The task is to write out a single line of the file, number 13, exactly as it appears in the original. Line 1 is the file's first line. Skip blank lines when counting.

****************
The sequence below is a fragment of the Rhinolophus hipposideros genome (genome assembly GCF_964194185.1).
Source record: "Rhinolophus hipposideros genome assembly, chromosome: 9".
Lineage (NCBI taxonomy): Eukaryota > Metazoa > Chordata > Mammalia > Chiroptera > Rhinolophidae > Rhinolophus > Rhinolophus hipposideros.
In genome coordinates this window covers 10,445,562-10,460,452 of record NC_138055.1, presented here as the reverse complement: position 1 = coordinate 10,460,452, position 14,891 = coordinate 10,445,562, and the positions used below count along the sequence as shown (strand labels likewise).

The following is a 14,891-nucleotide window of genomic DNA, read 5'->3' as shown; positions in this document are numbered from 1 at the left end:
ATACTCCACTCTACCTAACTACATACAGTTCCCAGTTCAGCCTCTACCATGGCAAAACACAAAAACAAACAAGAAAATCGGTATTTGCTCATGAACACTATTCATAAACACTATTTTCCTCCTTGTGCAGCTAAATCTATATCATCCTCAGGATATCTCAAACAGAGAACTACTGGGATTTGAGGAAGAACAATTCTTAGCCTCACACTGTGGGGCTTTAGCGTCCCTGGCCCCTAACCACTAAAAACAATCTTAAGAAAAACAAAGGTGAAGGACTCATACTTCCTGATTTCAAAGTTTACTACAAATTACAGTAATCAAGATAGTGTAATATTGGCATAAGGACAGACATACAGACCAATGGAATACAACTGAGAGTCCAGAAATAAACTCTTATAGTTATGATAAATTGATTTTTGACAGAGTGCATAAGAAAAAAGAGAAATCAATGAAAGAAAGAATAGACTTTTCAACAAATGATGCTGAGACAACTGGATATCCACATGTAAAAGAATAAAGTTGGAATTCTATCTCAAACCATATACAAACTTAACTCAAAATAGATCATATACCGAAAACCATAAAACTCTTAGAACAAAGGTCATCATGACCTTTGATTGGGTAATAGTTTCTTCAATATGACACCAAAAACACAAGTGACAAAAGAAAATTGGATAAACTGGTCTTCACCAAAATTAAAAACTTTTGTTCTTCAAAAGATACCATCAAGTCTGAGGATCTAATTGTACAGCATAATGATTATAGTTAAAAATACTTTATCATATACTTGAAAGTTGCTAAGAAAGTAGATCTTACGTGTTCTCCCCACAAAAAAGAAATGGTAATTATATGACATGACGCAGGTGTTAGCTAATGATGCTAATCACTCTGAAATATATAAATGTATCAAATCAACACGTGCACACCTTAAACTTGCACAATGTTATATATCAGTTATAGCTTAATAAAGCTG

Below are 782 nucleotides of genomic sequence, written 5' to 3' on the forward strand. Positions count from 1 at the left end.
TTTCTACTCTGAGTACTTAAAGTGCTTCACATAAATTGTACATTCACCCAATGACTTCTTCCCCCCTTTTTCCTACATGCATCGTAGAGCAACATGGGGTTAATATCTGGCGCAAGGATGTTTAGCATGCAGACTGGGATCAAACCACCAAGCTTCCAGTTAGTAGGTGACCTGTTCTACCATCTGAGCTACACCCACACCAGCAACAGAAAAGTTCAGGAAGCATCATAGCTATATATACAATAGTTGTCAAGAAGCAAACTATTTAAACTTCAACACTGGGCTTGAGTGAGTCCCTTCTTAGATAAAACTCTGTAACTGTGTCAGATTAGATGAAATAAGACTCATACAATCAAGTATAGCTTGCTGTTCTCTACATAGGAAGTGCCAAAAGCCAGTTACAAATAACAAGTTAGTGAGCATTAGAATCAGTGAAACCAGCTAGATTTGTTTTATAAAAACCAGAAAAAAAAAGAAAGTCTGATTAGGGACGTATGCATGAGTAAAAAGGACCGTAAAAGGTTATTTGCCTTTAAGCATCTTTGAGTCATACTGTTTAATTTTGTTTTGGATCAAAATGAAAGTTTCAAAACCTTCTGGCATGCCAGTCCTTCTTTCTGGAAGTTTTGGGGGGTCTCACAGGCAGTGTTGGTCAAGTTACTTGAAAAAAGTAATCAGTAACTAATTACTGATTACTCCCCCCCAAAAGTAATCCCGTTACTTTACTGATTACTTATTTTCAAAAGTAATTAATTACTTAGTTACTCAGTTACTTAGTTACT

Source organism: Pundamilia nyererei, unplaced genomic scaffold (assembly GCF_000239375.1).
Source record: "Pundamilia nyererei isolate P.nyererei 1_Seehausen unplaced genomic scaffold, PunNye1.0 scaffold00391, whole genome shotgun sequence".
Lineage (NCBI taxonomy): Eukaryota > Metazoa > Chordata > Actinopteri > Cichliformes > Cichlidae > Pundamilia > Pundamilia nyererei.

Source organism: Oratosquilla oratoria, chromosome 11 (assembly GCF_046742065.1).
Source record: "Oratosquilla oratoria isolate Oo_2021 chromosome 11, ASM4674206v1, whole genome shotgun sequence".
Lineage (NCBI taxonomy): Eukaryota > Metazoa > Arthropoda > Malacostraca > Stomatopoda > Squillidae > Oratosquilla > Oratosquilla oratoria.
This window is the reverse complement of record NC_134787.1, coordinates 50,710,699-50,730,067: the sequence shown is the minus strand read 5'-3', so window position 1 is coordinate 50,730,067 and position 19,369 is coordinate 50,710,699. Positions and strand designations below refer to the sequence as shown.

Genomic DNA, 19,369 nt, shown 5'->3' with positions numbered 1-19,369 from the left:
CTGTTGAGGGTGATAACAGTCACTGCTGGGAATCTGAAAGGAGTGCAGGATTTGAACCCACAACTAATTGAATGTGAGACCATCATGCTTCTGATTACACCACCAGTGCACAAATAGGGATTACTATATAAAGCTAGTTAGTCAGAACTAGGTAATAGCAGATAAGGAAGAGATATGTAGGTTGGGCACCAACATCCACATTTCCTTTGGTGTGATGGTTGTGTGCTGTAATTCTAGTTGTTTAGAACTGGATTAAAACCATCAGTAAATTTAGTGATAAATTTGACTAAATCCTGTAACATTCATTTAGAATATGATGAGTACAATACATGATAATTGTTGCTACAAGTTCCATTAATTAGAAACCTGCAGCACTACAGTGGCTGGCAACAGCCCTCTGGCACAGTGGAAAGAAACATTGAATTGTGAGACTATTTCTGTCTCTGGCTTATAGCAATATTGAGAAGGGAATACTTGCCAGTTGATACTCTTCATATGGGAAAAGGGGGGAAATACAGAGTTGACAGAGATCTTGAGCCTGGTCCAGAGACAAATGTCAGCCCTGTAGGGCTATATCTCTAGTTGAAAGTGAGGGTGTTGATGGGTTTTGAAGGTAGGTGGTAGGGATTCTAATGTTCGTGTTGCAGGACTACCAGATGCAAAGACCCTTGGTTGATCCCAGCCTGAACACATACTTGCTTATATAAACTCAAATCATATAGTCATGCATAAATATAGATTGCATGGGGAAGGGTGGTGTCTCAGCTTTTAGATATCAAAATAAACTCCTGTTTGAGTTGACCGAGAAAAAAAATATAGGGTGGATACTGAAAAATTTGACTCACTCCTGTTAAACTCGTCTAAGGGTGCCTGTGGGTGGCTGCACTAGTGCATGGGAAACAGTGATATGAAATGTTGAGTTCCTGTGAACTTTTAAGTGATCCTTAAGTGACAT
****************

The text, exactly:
Source record: "Oratosquilla oratoria isolate Oo_2021 chromosome 11, ASM4674206v1, whole genome shotgun sequence".